For the first several years of her life, Princess Ugh was entirely oblivious to the connotations or history of her name. She was, in spite of her father’s comment, truly a beautiful child. She had a pleasing temperament, and never seemed to get into trouble. Her favorite pastime was to walk around the Royal City. She was always pleased to see old friends, and she especially enjoyed meeting new people.

For their part, the townspeople grew to love the young princess, and were ever eager to meet her while she was out at play. People would go far out of their way just to walk past the young princess. They would smile, and wave, and say, "Hi, Ugh," and she would smile and wave back. A smile and a wave from the princess counted as worth more than a Royal Holiday.

As the princess advanced in age and knowledge, she began to take note of appearances–including and especially her own. Such a condition tends to affect all young princesses, and Princess Ugh was no exception. While it could be argued that she needed absolutely no help in presenting a pleasing appearance, the princess found small ways in which to make herself more beautiful than ever before.

She began to favor white dresses with colorful ribbons. She would often fashion small arrangements of orchids to be tied into her flowing hair, and if she occasionally had slightly redder lips, or deeper eyes, no one mentioned it. In short, it could be seen that the young princess was growing up.

One day Princess Ugh went out as usual, meeting friends and seeing the city. Feeling especially happy and full of life, she had put on her favorite white dress, and her most beautiful red ribbons. She had even spent an extra ten minutes brushing her hair. She skipped through the Royal City, up one lane and down another, smiling and waving at old friends, and meeting new people.

Such a fine day it was that she decided to treat herself to one of the tasty dessert cakes offered up by a bakery she had discovered some time back. The cakes were light and airy, and tasted like a spring day. The Royal Chef had tried to duplicate the dessert, with no luck. Attempts to bribe the recipe from the baker had met with a similar lack of success. The small bakery was the only place in town from which the cakes could be obtained. The princess could think of no better treat for a day as nice as this.

She was so intent on her dress, her friends, and the cake she had promised herself, that she was paying little attention to her footing. Crossing the street in front of the bakery, she accidentally wandered into a mud puddle, left there by the previous night’s rain. Startled, she lost her balance and sat down right in the middle of the puddle. Dirty mud splashed all over her pretty white dress, and her red ribbons were soaked. "Ugh," she said to herself.

Startled townspeople left whatever they were doing and sprang to her aid.
"Oh, it’s okay," she said, in answer to their queries. "I’m all right, really." She smiled as the clothes merchant from across the street helped her to stand. "Thank you," she said. "I’m truly all right."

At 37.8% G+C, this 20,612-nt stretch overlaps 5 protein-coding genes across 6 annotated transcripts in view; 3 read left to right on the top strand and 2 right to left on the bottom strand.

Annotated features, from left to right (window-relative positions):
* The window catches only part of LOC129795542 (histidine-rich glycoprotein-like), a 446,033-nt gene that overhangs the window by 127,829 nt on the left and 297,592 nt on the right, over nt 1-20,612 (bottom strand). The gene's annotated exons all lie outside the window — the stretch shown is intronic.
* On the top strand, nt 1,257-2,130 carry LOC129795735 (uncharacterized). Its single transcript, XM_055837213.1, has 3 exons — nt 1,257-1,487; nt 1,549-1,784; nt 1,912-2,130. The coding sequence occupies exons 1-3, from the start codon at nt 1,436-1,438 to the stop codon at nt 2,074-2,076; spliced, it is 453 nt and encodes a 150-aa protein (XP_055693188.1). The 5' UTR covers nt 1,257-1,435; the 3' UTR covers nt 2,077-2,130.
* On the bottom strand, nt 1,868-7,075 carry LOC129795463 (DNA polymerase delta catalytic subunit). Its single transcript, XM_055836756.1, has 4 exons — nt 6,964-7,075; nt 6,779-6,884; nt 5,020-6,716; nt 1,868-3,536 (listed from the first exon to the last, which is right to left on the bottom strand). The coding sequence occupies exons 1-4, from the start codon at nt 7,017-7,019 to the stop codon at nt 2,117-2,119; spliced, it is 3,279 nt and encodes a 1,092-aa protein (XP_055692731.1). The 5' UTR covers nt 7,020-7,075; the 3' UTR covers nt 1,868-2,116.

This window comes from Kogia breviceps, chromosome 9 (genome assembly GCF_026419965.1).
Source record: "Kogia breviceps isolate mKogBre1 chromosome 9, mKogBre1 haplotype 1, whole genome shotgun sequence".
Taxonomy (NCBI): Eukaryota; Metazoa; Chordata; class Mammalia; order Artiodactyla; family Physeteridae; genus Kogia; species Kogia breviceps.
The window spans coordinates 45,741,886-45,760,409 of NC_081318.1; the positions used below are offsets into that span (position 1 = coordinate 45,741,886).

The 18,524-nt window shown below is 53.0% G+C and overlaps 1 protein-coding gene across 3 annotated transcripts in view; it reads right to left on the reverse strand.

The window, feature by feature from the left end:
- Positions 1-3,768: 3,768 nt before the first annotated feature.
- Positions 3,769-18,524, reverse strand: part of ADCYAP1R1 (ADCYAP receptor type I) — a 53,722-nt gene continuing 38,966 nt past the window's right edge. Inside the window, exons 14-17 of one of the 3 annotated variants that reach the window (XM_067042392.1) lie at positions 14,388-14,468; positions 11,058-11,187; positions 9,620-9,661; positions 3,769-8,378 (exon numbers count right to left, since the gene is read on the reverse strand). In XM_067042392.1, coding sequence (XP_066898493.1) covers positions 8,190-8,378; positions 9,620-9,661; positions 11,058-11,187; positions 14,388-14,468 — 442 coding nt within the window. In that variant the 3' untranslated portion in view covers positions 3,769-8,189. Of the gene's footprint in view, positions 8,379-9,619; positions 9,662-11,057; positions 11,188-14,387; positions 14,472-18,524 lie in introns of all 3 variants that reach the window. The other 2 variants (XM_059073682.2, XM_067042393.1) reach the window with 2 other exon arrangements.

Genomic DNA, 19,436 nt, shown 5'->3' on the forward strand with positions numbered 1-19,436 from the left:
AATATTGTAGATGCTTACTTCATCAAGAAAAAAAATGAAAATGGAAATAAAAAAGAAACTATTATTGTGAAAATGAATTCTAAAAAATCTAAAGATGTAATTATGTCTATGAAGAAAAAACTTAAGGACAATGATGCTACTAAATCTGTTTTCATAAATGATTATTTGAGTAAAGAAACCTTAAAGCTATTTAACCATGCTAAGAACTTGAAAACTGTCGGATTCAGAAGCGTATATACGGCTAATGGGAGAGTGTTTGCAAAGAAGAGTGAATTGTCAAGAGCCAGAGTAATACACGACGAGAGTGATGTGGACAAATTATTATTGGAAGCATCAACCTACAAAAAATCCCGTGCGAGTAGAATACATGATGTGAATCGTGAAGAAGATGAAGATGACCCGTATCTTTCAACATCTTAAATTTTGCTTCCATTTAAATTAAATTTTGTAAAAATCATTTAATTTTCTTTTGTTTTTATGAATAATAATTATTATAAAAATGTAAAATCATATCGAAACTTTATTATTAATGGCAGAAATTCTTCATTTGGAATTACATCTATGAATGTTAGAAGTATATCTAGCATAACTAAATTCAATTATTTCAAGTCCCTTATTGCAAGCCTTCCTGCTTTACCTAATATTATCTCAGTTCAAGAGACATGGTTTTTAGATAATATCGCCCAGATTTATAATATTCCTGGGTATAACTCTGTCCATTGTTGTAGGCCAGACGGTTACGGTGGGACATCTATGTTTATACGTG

But she wasn’t all right. Embarrassed and disheartened, the young princess tried to wipe some of the mud off her clothes. She succeeded only in spreading it around. Although she was still pretty, she certainly didn’t look like a princess. She looked around, swallowed a lump in her throat, and started to run back toward the palace.

Everyone stopped, amazed, and watched the muddy girl run down the lane. Children pointed and dogs barked. One particularly feisty Chihuahua chased her for three blocks, playfully nipping at her feet. She only just avoided tripping over the dog, and almost landed right in another puddle. Frustrated, she ran even faster, leaving the dogs and children behind.

The princess scampered over the moat bridge and past the startled gatekeeper. She ran through the front door into the palace, leaving muddy footprints all through the nice clean entryway. She ran up the stairs and down the hall, ignoring the anguished cry of the Royal Maid, who had just cleaned the stairs and the hall. She ran through the breezeway, past the residential wing, and into her bedroom. She collapsed upon her bed, and began to weep.

She didn’t know why she was crying. Yes, her dress was ruined, but she had other dresses that were just as pretty. She had forgotten to get her dessert cake, but she could always get one tomorrow. She was embarrassed at having fallen in the mud, and she knew that her
mother, the queen, would be furious at the mess she had made in the entryway, but even that wasn’t the worst of it all.

She thought about it harder. Something had happened. She remembered sitting in the mud. She remembered how it oozed and gurgled. She remembered looking at her dress. And then she remembered what she had said.

She had said, "Ugh."

She hadn’t ever really thought about her name before. It was just a silly little word, just like most other names. But this silly word had a meaning. It meant being dirty. It meant being messy. It was something that you said when you fell in the mud, and wanted to go clean up.

And THAT was the problem.

Princess Ugh took off her dirty clothes, cleaned herself up, crawled into bed, and cried all night long. Because her name meant mud.